In Venezuela, an account of a kidnapping renews focus on violence against women

Linda Lopez holds her book “Double Crime” which she signs with her middle name Loaiza, during an interview with Reuters, in Caracas, Venezuela March 24, 2021. REUTERS/Efrain Otero

By Vivian Sequera and Mircely Guanipa

In 2001, Linda Lopez was kidnapped and held for almost four months in a Caracas apartment, where she was repeatedly raped and tortured.

Now, she has released a book about her experience and her years-long battle to bring the case to trial in a system that she says still fails Venezuelan women.

The release of the book co-written by Lopez, a lawyer, and Luisa Kislinger, a Venezuelan writer and activist, has revived debate about violence against women and girls in Venezuela, which activists says is often overshadowed by the country’s humanitarian and economic crisis.

Venezuela does not publish statistics on domestic abuse, but it is a widespread problem in Latin America that increased during the pandemic, according to data from the U.S.-based nonprofit International Rescue Committee in a report published last June.

In her book, “Double Crime,” Lopez, best known by her first and middle names Linda Loaiza, details a horrific ordeal of being gagged and handcuffed, beaten with glass bottles, burned with cigarettes and repeatedly raped between March and July 2001.

Luis Carrera, the son of a prominent academic, was arrested in November 2001 and convicted in 2006 for beating and kidnapping Lopez and spent six years in prison.

The court determined she had been raped during her captivity, but absolved Carrera of rape charges on the grounds that there was insufficient evidence to show he was the perpetrator.

That was a failure of the system, Lopez told Reuters in an interview.

Failing to punish rape “is telling society: do it. You have carte blanche. You can,” she said.

Lopez’s case became a symbolic one for women’s rights groups because proceedings were delayed for years as judges repeatedly declined to hear it, according to Lopez and the groups, such as Tinta Violeta in Caracas.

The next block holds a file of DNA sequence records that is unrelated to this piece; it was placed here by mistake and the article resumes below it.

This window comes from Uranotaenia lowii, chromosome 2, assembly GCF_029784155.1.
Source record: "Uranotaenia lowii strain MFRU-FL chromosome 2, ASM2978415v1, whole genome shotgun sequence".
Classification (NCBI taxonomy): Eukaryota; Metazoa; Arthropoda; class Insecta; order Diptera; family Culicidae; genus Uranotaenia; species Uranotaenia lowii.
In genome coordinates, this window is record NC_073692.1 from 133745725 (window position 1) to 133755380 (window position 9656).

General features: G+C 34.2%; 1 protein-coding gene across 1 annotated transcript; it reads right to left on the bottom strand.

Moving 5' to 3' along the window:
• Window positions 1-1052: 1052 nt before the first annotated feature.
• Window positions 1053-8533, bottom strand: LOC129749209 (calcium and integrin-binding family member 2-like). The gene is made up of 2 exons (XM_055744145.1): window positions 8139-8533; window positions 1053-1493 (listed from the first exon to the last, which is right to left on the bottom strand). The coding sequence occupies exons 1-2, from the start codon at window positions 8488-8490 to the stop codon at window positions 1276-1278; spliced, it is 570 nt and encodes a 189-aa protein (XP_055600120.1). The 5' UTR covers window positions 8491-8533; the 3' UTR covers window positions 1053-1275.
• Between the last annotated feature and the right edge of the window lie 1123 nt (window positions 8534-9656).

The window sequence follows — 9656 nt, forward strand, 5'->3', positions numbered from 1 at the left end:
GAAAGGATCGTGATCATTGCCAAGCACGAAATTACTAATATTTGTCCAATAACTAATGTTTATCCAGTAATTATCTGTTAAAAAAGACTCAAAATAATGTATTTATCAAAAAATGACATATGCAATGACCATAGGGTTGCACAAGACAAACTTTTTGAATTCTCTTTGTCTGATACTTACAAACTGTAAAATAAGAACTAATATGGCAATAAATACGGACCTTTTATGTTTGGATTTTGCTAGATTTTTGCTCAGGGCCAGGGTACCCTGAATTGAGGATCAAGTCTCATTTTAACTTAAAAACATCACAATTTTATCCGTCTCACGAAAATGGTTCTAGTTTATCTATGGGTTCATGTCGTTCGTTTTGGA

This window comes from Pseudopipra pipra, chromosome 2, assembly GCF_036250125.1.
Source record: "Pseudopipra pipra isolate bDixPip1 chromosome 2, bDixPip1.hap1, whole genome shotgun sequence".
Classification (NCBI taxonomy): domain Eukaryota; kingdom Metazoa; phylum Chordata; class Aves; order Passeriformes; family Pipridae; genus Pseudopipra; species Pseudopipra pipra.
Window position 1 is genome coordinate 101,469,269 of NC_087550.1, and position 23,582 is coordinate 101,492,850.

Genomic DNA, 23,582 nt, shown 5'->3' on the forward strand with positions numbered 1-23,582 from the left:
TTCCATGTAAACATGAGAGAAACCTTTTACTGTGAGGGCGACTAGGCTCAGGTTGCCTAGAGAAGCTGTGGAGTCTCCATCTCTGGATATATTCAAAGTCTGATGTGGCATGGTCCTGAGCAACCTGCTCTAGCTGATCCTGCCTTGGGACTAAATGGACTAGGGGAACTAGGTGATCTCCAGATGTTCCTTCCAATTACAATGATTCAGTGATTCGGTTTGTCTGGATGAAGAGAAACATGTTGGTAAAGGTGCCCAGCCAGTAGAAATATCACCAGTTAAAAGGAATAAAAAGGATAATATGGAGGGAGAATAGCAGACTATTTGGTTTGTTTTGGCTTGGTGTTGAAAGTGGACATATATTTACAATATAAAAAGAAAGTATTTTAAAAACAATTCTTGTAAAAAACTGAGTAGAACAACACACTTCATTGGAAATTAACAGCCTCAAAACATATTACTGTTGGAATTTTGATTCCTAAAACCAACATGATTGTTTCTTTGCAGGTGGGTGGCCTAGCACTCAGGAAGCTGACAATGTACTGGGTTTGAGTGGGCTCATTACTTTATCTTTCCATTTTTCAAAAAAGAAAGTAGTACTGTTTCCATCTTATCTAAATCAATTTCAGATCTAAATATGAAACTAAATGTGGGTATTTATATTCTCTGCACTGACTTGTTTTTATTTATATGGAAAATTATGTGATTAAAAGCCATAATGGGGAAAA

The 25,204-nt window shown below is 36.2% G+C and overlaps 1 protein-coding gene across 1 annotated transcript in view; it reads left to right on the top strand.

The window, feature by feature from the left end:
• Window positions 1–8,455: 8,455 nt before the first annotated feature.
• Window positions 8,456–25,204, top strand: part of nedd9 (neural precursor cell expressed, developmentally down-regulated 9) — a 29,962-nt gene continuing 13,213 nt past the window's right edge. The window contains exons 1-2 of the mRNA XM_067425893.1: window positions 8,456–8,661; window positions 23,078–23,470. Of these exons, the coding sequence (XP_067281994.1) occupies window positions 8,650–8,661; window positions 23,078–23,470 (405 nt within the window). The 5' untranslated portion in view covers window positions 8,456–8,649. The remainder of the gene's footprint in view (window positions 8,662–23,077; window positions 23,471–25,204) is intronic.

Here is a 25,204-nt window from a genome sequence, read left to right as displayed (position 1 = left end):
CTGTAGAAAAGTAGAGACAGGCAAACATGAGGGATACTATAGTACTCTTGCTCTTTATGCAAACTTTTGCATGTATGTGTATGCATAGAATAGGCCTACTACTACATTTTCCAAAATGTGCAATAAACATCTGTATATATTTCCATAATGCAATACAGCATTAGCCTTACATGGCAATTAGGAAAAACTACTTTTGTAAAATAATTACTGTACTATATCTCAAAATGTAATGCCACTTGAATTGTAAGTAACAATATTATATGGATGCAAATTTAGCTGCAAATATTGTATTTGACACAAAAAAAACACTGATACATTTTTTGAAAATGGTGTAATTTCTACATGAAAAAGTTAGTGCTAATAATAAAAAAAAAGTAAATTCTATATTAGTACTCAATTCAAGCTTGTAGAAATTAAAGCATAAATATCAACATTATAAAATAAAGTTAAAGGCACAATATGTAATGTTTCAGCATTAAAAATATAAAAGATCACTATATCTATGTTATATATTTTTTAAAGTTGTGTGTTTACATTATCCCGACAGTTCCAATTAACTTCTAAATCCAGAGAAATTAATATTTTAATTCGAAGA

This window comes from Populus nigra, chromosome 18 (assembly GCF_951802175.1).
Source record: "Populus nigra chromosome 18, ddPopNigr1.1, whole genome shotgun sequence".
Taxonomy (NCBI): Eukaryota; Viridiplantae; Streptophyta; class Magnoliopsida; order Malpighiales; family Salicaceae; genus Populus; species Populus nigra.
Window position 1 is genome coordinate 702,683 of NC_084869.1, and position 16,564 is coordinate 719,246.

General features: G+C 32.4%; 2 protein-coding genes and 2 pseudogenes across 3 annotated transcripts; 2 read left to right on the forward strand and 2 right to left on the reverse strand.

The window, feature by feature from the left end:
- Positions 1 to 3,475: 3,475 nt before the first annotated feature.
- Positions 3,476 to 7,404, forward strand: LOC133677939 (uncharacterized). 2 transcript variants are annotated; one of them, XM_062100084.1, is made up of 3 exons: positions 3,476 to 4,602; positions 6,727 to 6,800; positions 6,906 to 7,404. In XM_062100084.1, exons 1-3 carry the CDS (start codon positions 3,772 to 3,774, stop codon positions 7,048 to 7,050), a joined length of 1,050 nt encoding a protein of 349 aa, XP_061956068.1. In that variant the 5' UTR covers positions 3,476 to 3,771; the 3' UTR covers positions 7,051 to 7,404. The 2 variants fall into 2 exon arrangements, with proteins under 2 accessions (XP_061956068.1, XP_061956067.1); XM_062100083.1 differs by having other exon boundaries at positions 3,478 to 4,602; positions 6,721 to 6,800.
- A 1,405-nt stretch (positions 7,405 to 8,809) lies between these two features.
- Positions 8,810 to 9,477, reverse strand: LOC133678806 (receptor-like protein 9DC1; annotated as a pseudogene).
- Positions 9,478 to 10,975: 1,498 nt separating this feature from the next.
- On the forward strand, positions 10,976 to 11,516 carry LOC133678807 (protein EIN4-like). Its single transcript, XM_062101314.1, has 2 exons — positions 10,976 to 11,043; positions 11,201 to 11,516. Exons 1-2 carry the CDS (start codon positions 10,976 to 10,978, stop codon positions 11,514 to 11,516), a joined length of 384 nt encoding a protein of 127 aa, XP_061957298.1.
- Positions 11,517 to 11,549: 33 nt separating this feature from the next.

Her supporters said the delay was because of the prominence of the Carrera family. Rights groups say the government fails to investigate and prosecute abuse, particularly when assailants are well-connected men, and that it has not invested enough in helping women escape or recover from abusive relationships.

Reuters was unable to locate Carrera, who was released from jail in 2008.

His father, Gustavo Carrera, did not respond to emails seeking comment.

Chief Prosecutor Tarek Saab said in a message to Reuters that the government actively prosecutes cases of domestic abuse and that women’s rights are guaranteed under the country’s constitution.

He said prosecutors were investigating 185 cases of women being murdered between January and November of 2020 and 53 cases in the first three months of 2021. Watchdog group Femicide Monitor says 256 women were murdered in 2020 and 73 from January to April this year.

The issue of women’s rights returned to the spotlight in April due to a flood of sexual harassment accusations against musicians and entertainers. One well-known Venezuelan poet died of an apparent suicide days after being accused of statutory rape. He had confirmed the accusation in an Instagram message and asked for forgiveness.

Lopez was rescued by police and firefighters on July 19, 2001, when Carrera left her alone in the apartment unbound for the first time, allowing her to call for help, she told state prosecutors.

She spent a year in a hospital to treat a broken jaw and broken ribs, and underwent 15 operations to reconstruct her face and genitals.

“I have innumerable scars on my body,” she said.

The Inter-American Court of Human Rights, a Costa-Rica based tribunal that forms part of the Organization of American States human rights protection system, in 2018 ruled that the Venezuelan state had failed to properly protect Lopez from sexual assault.

Lopez said Venezuela has not complied with key elements of the sentence, which ordered that Lopez be paid damages and said the government should investigate why officials ignored warnings by family members that Lopez had been kidnapped.

Saab told Reuters that his office was in talks with the foreign ministry and the women’s ministry to determine how to respond to the sentence, without elaborating.


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